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Fretboard interviews Dave Mathews....The Brewer (Not that other guy!)

Mathews Brewing Company, located in Lake Worth, Florida, has only been open for a month and already is grabbing the attention of the locals and not-so-locals.  A very upscale, sleekly designed micro-brewery that has not left out any detail, from the well-designed entrance-way, very expansive bar and indoor seating area, to the large outdoor courtyard and elevated stage area where live bands will be performing each week.

The owner is Dave Mathews, (no, not the other guy), but Dave Mathews, Brewer extraordinaire.  Mathews Brewing Company is a state of the art, work of art, that poses as a kick ass microbrewery and live music venue.  If you're into craft beer and you live in Lake Worth, you're going to be spending a lot of time and $ here.  If you live outside Palm Beach County, well, you are also going to be spending a lot of time and $ here.   The craft beers are fantastic, the service supreme and the bands that perform here will have you rock'n and dancing all night long.  On Wednesdays through Sundays, bring your appetite because Mathews brings in the gourmet food trucks.  

Taking some time out of his ultra-busy schedule, Dave was kind enough to sit down with Fretboard Magazine for a while to discuss the brewery and the meaning of life.  




FM:  Dave, thanks for taking some time out of your hectic schedule to sit down for a few minutes.  So tell me a bit about yourself.  Married?  Any kids? 

DM:  Well, I'm not married now but I was. I'm divorced.  It's been many years.  We didn't have any kids.  My kids are my 2 Jack Russells, Bandit and Cheyenne.  Great dogs.  But no wife.  These days you can say the brewery is my mistress. 


FM:  Jack Russells are cool dogs.  And, looking around here, you've got one gorgeous mistress.  Congratulations. 


DM:  Thanks.  I like her a lot.  


FM:  So Dave, how long have you been making beer? 

DM:  It's been about 20 years.  It started out as a fluke but it became something I just fell in love with doing right from the get go. 


FM:  How did you first learn how to make beer?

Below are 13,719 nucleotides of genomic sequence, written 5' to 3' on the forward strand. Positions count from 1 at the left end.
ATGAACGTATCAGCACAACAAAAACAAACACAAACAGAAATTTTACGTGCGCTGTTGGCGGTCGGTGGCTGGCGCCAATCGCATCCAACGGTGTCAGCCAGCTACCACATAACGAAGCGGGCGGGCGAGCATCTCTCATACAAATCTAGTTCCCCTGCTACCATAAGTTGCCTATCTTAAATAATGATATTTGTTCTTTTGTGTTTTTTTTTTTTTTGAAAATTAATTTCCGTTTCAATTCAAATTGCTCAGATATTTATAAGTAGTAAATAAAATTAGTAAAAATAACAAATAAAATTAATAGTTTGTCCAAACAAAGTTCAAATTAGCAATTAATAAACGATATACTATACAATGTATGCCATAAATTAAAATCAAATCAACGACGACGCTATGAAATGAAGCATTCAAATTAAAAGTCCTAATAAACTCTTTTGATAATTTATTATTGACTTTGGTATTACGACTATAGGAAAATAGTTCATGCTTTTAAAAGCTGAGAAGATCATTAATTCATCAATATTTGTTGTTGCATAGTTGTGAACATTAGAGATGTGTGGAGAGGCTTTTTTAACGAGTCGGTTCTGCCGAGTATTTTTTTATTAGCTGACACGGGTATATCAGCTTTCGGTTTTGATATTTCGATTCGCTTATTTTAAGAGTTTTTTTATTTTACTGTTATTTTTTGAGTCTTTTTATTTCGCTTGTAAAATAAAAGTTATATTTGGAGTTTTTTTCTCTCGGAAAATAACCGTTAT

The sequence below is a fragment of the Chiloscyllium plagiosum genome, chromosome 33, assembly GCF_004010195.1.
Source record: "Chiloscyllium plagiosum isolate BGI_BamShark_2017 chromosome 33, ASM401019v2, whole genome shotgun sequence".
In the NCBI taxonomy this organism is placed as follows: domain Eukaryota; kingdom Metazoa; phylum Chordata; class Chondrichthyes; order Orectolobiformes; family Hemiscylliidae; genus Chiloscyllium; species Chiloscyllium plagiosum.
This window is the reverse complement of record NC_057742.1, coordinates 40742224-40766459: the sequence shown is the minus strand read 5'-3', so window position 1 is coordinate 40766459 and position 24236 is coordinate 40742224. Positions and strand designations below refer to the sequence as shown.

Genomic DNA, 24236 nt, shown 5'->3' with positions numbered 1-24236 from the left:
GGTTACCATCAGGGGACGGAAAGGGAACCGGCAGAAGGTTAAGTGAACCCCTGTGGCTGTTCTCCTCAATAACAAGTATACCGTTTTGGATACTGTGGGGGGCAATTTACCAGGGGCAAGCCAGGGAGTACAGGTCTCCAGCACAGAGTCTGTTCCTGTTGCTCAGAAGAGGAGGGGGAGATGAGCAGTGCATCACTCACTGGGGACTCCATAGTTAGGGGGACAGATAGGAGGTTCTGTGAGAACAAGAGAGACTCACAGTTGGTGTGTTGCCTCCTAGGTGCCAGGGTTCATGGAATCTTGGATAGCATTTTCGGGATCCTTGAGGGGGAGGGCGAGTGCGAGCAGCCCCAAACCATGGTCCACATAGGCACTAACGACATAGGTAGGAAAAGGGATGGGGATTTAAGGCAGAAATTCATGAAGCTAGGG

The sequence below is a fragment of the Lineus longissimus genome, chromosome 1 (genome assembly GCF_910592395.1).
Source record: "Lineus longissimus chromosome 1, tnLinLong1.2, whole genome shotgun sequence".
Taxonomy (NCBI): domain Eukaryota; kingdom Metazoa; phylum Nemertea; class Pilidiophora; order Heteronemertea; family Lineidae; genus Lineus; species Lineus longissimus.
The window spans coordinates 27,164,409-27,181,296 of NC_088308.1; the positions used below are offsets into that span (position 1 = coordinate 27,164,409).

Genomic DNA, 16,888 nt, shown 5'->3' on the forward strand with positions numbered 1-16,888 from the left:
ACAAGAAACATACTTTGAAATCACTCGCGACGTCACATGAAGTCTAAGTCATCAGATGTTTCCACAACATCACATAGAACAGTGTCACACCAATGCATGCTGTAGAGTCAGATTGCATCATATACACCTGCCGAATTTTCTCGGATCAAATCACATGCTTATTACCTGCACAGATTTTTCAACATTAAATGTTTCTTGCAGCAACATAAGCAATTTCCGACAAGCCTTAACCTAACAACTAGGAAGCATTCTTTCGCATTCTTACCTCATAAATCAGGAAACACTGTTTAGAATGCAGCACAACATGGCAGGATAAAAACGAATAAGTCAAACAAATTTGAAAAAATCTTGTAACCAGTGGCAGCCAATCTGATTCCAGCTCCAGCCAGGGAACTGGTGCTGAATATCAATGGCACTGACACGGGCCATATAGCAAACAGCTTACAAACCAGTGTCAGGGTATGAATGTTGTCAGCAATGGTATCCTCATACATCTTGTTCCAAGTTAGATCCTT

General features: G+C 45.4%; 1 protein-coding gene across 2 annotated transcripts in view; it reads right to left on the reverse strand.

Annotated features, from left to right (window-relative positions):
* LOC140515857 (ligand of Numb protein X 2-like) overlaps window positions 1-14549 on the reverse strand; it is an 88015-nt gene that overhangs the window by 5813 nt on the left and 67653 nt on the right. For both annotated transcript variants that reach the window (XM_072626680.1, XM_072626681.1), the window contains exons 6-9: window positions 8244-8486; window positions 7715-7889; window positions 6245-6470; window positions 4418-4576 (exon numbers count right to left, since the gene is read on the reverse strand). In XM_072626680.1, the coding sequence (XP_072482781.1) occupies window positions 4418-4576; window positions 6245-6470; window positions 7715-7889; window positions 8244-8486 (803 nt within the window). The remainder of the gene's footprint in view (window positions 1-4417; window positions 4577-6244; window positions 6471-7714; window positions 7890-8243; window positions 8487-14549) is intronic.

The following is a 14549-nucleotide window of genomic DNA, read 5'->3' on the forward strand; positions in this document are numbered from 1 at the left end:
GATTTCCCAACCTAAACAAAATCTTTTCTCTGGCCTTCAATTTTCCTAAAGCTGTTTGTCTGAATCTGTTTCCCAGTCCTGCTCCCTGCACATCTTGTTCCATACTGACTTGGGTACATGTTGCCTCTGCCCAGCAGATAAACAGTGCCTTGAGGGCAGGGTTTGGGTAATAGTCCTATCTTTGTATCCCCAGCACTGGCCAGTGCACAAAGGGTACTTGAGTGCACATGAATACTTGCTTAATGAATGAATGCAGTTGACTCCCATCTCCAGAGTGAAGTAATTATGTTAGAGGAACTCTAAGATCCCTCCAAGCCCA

DM:  Believe it or not, from TV.  I was sitting back watching a TV program and they were talking about this "Sam Adams Long-Shot" contest and I thought, "that's pretty cool, I'd like to give that a try."  So, I went to a home-brew shop in West Palm Beach, spoke to the people there, bought the basics, went home and 20 years later, here we are.

FM:  Did you win that contest?  

DM:  Not that one but I've won a lot of awards for home-brewing over the years.


FM:  That's awesome.  Congratulations.   So, now, moving forward, when did you come up with the idea for Mathews Brewery?

DM:  I'd say it was about 12 years ago.  You know, a lot of people who make home-brews may not admit it but I'm sure they have this dream that they'd like to own their own craft brewery one day.  I had that dream.  Like a journalist (pointing at me), may one day want to write his own novel or start his own cool magazine.  So, I started to put the business plan together about 2 years ago for Mathews Brewing Company.  I sold my engineering company 1 1/2 years ago and that made this possible.  

FM:  Engineering company?  

DM:  Yeah.  I'm actually a civil engineer by trade.  I got a great offer for my company and sold it and now I'm here (pointing around).  I invested a lot of time and my own money and we opened about 3 weeks ago, had the grand opening last weekend and the place was packed.  

FM:  As the owner, are you here every day? 


DM:  Yeah, pretty much.  Not all day but most of the time.  I'm hands on. 


FM:  (pointing to the dog logo painted on the wall)  The logo for Mathews, where did you come up with that idea?  It's one of those logos that I think will become instantly recognizable, like the McDonalds M.

DM:  Well, that's the idea.  It was designed after my first Jack Russell, Dakota.  He was a great dog.  Yeah, I wanted a cool logo, something that would be instantly recognizable but also, personal, to me. 


FM:  I'm going to assume something.  Correct me if you have to, but, with your engineering background, did you design all the machinery here?   The tanks?  The whole system you use to make the beer?